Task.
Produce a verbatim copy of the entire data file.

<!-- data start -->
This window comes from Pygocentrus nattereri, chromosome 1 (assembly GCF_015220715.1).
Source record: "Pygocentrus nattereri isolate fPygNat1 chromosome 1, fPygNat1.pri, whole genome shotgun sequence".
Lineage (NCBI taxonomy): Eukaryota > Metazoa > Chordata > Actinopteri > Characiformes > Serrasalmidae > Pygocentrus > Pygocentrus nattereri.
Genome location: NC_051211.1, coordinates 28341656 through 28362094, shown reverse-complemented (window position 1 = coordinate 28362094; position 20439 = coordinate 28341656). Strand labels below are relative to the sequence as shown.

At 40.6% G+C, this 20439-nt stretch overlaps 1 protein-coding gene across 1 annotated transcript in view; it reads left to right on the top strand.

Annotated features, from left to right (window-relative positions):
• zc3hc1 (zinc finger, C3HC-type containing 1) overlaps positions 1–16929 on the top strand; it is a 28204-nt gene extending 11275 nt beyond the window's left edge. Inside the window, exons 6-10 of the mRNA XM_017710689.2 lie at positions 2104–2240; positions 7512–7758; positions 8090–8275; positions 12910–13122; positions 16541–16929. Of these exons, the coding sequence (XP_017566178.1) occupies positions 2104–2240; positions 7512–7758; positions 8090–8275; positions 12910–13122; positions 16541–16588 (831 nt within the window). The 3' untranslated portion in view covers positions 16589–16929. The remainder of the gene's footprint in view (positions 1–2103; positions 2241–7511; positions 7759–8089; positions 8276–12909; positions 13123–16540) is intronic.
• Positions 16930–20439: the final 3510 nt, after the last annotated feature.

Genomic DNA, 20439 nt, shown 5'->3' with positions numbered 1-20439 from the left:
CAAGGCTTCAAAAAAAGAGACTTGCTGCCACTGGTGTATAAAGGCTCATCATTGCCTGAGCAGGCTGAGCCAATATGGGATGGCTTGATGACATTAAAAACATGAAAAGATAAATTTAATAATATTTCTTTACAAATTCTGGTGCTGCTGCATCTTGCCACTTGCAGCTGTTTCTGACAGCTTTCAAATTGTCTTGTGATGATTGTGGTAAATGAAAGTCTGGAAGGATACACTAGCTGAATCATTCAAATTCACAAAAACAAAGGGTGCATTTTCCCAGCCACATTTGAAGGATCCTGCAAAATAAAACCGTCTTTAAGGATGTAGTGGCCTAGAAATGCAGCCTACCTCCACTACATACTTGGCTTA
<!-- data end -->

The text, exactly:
This window comes from Pygocentrus nattereri, chromosome 1 (assembly GCF_015220715.1).
Source record: "Pygocentrus nattereri isolate fPygNat1 chromosome 1, fPygNat1.pri, whole genome shotgun sequence".
Lineage (NCBI taxonomy): Eukaryota > Metazoa > Chordata > Actinopteri > Characiformes > Serrasalmidae > Pygocentrus > Pygocentrus nattereri.
Genome location: NC_051211.1, coordinates 28341656 through 28362094, shown reverse-complemented (window position 1 = coordinate 28362094; position 20439 = coordinate 28341656). Strand labels below are relative to the sequence as shown.

At 40.6% G+C, this 20439-nt stretch overlaps 1 protein-coding gene across 1 annotated transcript in view; it reads left to right on the top strand.

Annotated features, from left to right (window-relative positions):
• zc3hc1 (zinc finger, C3HC-type containing 1) overlaps positions 1–16929 on the top strand; it is a 28204-nt gene extending 11275 nt beyond the window's left edge. Inside the window, exons 6-10 of the mRNA XM_017710689.2 lie at positions 2104–2240; positions 7512–7758; positions 8090–8275; positions 12910–13122; positions 16541–16929. Of these exons, the coding sequence (XP_017566178.1) occupies positions 2104–2240; positions 7512–7758; positions 8090–8275; positions 12910–13122; positions 16541–16588 (831 nt within the window). The 3' untranslated portion in view covers positions 16589–16929. The remainder of the gene's footprint in view (positions 1–2103; positions 2241–7511; positions 7759–8089; positions 8276–12909; positions 13123–16540) is intronic.
• Positions 16930–20439: the final 3510 nt, after the last annotated feature.

Genomic DNA, 20439 nt, shown 5'->3' with positions numbered 1-20439 from the left:
CAAGGCTTCAAAAAAAGAGACTTGCTGCCACTGGTGTATAAAGGCTCATCATTGCCTGAGCAGGCTGAGCCAATATGGGATGGCTTGATGACATTAAAAACATGAAAAGATAAATTTAATAATATTTCTTTACAAATTCTGGTGCTGCTGCATCTTGCCACTTGCAGCTGTTTCTGACAGCTTTCAAATTGTCTTGTGATGATTGTGGTAAATGAAAGTCTGGAAGGATACACTAGCTGAATCATTCAAATTCACAAAAACAAAGGGTGCATTTTCCCAGCCACATTTGAAGGATCCTGCAAAATAAAACCGTCTTTAAGGATGTAGTGGCCTAGAAATGCAGCCTACCTCCACTACATACTTGGCTTA